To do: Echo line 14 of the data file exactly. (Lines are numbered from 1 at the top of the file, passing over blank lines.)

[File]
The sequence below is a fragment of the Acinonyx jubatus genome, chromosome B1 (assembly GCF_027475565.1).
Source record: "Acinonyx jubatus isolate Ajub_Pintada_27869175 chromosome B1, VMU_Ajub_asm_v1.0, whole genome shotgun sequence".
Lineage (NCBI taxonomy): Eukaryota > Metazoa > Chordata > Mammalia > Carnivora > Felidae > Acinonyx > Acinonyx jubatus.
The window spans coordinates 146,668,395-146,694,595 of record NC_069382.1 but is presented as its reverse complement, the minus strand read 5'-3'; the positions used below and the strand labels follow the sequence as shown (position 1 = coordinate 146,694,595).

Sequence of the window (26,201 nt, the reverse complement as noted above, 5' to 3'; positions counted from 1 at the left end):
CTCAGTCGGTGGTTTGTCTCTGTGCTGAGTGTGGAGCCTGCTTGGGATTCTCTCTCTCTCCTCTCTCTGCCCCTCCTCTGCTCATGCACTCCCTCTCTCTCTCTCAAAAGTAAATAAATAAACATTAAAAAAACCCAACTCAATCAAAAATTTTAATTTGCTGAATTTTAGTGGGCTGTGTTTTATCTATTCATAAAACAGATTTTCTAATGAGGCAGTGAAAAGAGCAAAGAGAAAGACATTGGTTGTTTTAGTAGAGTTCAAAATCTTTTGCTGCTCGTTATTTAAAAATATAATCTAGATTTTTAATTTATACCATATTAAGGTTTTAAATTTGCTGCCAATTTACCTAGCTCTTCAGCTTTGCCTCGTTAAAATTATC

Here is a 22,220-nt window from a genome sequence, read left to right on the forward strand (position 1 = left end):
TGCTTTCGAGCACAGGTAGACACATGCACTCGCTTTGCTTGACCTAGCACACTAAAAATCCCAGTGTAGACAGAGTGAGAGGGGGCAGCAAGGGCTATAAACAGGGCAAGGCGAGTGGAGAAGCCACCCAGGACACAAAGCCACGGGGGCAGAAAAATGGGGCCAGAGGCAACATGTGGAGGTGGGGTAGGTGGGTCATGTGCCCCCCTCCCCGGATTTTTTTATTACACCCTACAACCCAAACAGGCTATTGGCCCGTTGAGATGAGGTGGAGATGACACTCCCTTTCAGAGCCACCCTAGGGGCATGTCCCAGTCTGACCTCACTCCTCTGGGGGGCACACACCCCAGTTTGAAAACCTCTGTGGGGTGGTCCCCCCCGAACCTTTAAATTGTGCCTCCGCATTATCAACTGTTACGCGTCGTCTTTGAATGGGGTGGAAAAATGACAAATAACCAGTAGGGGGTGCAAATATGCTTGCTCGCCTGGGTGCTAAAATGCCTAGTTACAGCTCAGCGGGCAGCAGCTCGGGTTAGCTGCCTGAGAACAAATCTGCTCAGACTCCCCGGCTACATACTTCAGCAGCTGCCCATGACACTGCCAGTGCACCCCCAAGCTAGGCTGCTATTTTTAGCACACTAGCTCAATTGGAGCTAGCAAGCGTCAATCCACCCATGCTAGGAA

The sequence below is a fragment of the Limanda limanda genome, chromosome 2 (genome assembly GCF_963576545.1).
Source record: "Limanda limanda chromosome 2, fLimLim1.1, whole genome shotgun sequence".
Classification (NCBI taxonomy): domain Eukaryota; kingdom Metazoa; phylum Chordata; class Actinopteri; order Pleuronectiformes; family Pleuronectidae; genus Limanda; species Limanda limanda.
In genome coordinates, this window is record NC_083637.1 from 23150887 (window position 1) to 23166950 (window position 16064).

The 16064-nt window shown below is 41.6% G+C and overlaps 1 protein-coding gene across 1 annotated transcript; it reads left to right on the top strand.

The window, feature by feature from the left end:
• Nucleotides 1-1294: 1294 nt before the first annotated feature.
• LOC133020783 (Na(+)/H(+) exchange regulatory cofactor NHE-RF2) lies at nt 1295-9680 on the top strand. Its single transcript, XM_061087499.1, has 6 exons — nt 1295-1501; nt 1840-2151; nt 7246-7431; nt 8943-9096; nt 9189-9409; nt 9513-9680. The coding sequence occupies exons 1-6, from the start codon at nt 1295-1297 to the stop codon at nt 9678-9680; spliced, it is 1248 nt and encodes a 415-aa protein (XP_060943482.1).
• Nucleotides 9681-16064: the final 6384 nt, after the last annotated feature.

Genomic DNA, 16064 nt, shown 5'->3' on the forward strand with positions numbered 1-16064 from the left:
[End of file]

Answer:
The window, feature by feature from the left end: